Talk to You
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Talk to You

"Talk to You"
Small-faces-talk-to-you-immediate.jpg
UK single B-side
Single by Small Faces
from the album Small Faces
"Here Come the Nice"
Released2 June 1967 (1967-06-02)[1]
Recorded16 January 1967[2]
StudioOlympic, London
Genre
Length2:09
LabelImmediate
  • Steve Marriott
  • Ronnie Lane
Small Faces singles chronology
"Patterns"
(1967)
"Talk to You"
(1967)
"Itchycoo Park"
(1967)

"Talk to You" is a song by English rock band Small Faces. It was recorded in 1967 and issued as the B-side of "Here Come the Nice" that peaked at number 12 on the UK Singles Chart.[3][4][5]

Song profile

The song "Talk to you" is a song written and composed by the band's primary songwriters Steve Marriott and Ronnie Lane. Initially, the track was released as the B-side of "Here Come the Nice", the band's eighth official single, and their first on Immediate, whom they signed and transferred to from previous label Decca in 1967.[6][7] However, it was not intended to be the B-Side, that instead being "Green Circles". For unknown reasons however, this was cancelled.[8]

Three weeks later, the song was issued on the group's eponymous second studio album (not to be confused with the Small Faces' debut album of the same name) on 23 June 1967.[9] Furthermore, the song was included on the group's belatedly released US album There Are But Four Small Faces on 17 March 1968.[10] It was the opening track for an Immediate Records boxset.

It is based on a distorted guitar riff played by Marriott and could be classified as hard rock; a genre the band would further experiment with during their later years, most notably on the single "Tin Soldier", and "Song of a Baker", a track from the 1968 album Ogdens' Nut Gone Flake. As with many other songs by the band, it was recorded at Olympic Studios in London. The song's subject matter sounds as if it was inspired by Marriott's relationship with model, Chrissie Shrimpton.[11][12]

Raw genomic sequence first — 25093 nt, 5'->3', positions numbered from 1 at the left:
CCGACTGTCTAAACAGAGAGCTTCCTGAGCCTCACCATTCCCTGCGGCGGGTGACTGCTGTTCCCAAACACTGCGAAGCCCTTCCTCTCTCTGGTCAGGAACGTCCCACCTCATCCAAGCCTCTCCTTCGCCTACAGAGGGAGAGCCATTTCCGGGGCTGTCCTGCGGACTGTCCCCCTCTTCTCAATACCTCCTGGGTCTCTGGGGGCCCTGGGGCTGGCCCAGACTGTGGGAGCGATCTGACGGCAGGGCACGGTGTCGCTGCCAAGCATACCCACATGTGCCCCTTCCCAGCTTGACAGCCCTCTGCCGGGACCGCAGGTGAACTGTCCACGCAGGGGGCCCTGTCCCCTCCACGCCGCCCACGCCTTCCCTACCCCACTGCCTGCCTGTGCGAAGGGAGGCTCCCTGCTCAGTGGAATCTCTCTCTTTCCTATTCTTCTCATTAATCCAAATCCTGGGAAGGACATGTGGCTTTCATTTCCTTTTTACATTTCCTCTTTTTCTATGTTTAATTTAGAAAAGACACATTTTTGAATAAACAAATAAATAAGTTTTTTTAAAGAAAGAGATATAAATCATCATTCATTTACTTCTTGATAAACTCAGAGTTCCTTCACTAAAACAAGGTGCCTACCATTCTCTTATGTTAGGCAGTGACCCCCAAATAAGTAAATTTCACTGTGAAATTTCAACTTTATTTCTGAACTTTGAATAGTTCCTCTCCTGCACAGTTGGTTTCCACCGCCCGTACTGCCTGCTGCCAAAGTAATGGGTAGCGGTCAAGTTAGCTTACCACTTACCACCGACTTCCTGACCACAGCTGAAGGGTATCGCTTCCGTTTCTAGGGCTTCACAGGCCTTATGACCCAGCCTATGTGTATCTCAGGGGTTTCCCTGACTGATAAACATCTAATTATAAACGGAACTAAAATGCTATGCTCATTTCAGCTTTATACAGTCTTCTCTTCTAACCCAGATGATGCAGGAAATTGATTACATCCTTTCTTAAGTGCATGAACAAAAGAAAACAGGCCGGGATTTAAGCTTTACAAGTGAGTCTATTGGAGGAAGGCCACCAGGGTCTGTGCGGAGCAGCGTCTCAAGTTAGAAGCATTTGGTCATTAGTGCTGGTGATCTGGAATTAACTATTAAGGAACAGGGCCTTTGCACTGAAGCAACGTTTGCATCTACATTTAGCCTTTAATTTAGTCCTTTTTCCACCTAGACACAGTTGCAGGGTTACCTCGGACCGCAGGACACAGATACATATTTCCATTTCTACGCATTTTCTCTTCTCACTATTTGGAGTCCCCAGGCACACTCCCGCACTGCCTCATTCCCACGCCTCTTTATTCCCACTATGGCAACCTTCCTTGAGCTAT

Yeah, "Talk to You" is a great song, they're all great songs. All those songs are great. When you've got great material, you can really play great, really do something to it. When you've got songs that are just ordinary, you've got to really search yourself to find something to do with it. It should be natural.

-- Kenney Jones, Small Faces Talk To You: The story of the Small Faces in their own words[13]

In the song, the singer wants to talk to his girl but such is her fame he can't get past the doorman outside her flat who mistakes him for a fan. Marriott created a contagious groove for these words and then inserted several shouts and chants to lend the song a distinct sexuality.[11]

Personnel

References/Notes

Notes

  1. ^ Hewitt & Hellier 2004, p. 147.
  2. ^ Here Comes The Nice: Immediate Years box set 1967-69, liner notes, page 51
  3. ^ "FACES | full Official Chart History | Official Charts Company". www.officialcharts.com. Retrieved 2019.
  4. ^ Muise (2002). Gallagher, Marriott, Derringer & Trower: their lives and music. Hal Leonard Corporation. p. 92. ISBN 9780634029561.
  5. ^ Neill, Andy (31 March 2011). Had Me a Real Good Time: The Faces Before During and After. Omnibus Press. ISBN 978-1-78323-619-0.
  6. ^ "Small Faces | Biography & History". AllMusic. Retrieved 2019.
  7. ^ Schmitt, Roland (1 August 2011). The Small Faces & Other Stories. Bobcat Books. ISBN 978-0-85712-451-7.
  8. ^ Neill, Andy (31 March 2011). Had Me a Real Good Time: The Faces Before During and After. Omnibus Press. ISBN 978-1-78323-619-0.
  9. ^ Erlewine, Stephen Thomas. "Small Faces [Immediate] - Small Faces | Songs, Reviews, Credits". AllMusic. Retrieved 2019.
  10. ^ Here Comes The Nice: Immediate Years box set 1967-69, liner notes, page 68
  11. ^ a b Hewitt & Hellier 2004, p. 149.
  12. ^ Heatley, Michael; Hopkinson, Frank (24 November 2014). The Girl in the Song: The Real Stories Behind 50 Rock Classics. Pavilion Books. ISBN 978-1-909396-88-3.
  13. ^ "IanMcLagan.com - The Story of the Small Faces in Their Own Words: The Songs". 19 October 2004. Archived from the original on 19 October 2004. Retrieved 2019.

References


  This article uses material from the Wikipedia page available here. It is released under the Creative Commons Attribution-Share-Alike License 3.0.

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